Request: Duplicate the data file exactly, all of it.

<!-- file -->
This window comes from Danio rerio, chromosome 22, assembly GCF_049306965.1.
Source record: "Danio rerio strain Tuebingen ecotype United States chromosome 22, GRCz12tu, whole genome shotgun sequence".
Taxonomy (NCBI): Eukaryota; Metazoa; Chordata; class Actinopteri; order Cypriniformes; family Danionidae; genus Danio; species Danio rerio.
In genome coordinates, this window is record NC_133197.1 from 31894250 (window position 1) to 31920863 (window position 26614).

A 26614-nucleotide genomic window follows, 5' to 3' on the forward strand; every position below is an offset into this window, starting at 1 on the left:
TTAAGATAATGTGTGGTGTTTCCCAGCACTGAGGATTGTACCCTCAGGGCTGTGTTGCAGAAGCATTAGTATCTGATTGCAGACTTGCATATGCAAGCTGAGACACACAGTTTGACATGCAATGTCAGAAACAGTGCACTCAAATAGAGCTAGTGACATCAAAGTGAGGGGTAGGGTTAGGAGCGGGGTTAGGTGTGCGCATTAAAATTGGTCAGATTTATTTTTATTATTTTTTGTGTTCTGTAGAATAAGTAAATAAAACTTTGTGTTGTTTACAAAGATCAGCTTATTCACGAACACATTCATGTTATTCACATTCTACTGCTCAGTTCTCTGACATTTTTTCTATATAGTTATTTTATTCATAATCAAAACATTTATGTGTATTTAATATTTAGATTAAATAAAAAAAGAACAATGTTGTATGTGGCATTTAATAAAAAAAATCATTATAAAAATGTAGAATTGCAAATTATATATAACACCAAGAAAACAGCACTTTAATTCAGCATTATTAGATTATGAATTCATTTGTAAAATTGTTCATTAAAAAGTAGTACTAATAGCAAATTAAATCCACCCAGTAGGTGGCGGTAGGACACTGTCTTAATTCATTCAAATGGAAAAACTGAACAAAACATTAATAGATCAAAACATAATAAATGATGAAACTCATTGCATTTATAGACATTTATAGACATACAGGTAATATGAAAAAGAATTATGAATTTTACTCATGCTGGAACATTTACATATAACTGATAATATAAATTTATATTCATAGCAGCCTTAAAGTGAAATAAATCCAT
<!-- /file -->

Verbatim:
This window comes from Danio rerio, chromosome 22, assembly GCF_049306965.1.
Source record: "Danio rerio strain Tuebingen ecotype United States chromosome 22, GRCz12tu, whole genome shotgun sequence".
Taxonomy (NCBI): Eukaryota; Metazoa; Chordata; class Actinopteri; order Cypriniformes; family Danionidae; genus Danio; species Danio rerio.
In genome coordinates, this window is record NC_133197.1 from 31894250 (window position 1) to 31920863 (window position 26614).

A 26614-nucleotide genomic window follows, 5' to 3' on the forward strand; every position below is an offset into this window, starting at 1 on the left:
TTAAGATAATGTGTGGTGTTTCCCAGCACTGAGGATTGTACCCTCAGGGCTGTGTTGCAGAAGCATTAGTATCTGATTGCAGACTTGCATATGCAAGCTGAGACACACAGTTTGACATGCAATGTCAGAAACAGTGCACTCAAATAGAGCTAGTGACATCAAAGTGAGGGGTAGGGTTAGGAGCGGGGTTAGGTGTGCGCATTAAAATTGGTCAGATTTATTTTTATTATTTTTTGTGTTCTGTAGAATAAGTAAATAAAACTTTGTGTTGTTTACAAAGATCAGCTTATTCACGAACACATTCATGTTATTCACATTCTACTGCTCAGTTCTCTGACATTTTTTCTATATAGTTATTTTATTCATAATCAAAACATTTATGTGTATTTAATATTTAGATTAAATAAAAAAAGAACAATGTTGTATGTGGCATTTAATAAAAAAAATCATTATAAAAATGTAGAATTGCAAATTATATATAACACCAAGAAAACAGCACTTTAATTCAGCATTATTAGATTATGAATTCATTTGTAAAATTGTTCATTAAAAAGTAGTACTAATAGCAAATTAAATCCACCCAGTAGGTGGCGGTAGGACACTGTCTTAATTCATTCAAATGGAAAAACTGAACAAAACATTAATAGATCAAAACATAATAAATGATGAAACTCATTGCATTTATAGACATTTATAGACATACAGGTAATATGAAAAAGAATTATGAATTTTACTCATGCTGGAACATTTACATATAACTGATAATATAAATTTATATTCATAGCAGCCTTAAAGTGAAATAAATCCAT